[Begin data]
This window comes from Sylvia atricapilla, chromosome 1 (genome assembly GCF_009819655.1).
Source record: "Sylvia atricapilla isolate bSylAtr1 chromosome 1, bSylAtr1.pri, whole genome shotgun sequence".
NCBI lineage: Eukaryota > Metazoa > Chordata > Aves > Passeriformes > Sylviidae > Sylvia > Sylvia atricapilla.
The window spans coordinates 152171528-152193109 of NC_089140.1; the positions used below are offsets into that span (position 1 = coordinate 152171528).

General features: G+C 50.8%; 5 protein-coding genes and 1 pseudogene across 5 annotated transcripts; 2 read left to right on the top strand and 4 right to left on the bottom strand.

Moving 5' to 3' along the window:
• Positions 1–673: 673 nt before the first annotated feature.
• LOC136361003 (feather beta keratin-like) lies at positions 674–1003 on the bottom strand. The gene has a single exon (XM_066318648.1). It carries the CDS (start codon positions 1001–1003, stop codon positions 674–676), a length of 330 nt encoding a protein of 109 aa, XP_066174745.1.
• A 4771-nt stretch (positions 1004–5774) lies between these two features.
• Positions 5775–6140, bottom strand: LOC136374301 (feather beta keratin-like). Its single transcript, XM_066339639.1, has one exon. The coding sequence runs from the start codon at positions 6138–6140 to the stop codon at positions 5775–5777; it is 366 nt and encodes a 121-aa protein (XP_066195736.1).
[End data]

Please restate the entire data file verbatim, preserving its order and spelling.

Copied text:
This window comes from Sylvia atricapilla, chromosome 1 (genome assembly GCF_009819655.1).
Source record: "Sylvia atricapilla isolate bSylAtr1 chromosome 1, bSylAtr1.pri, whole genome shotgun sequence".
NCBI lineage: Eukaryota > Metazoa > Chordata > Aves > Passeriformes > Sylviidae > Sylvia > Sylvia atricapilla.
The window spans coordinates 152171528-152193109 of NC_089140.1; the positions used below are offsets into that span (position 1 = coordinate 152171528).

General features: G+C 50.8%; 5 protein-coding genes and 1 pseudogene across 5 annotated transcripts; 2 read left to right on the top strand and 4 right to left on the bottom strand.

Moving 5' to 3' along the window:
• Positions 1–673: 673 nt before the first annotated feature.
• LOC136361003 (feather beta keratin-like) lies at positions 674–1003 on the bottom strand. The gene has a single exon (XM_066318648.1). It carries the CDS (start codon positions 1001–1003, stop codon positions 674–676), a length of 330 nt encoding a protein of 109 aa, XP_066174745.1.
• A 4771-nt stretch (positions 1004–5774) lies between these two features.
• Positions 5775–6140, bottom strand: LOC136374301 (feather beta keratin-like). Its single transcript, XM_066339639.1, has one exon. The coding sequence runs from the start codon at positions 6138–6140 to the stop codon at positions 5775–5777; it is 366 nt and encodes a 121-aa protein (XP_066195736.1).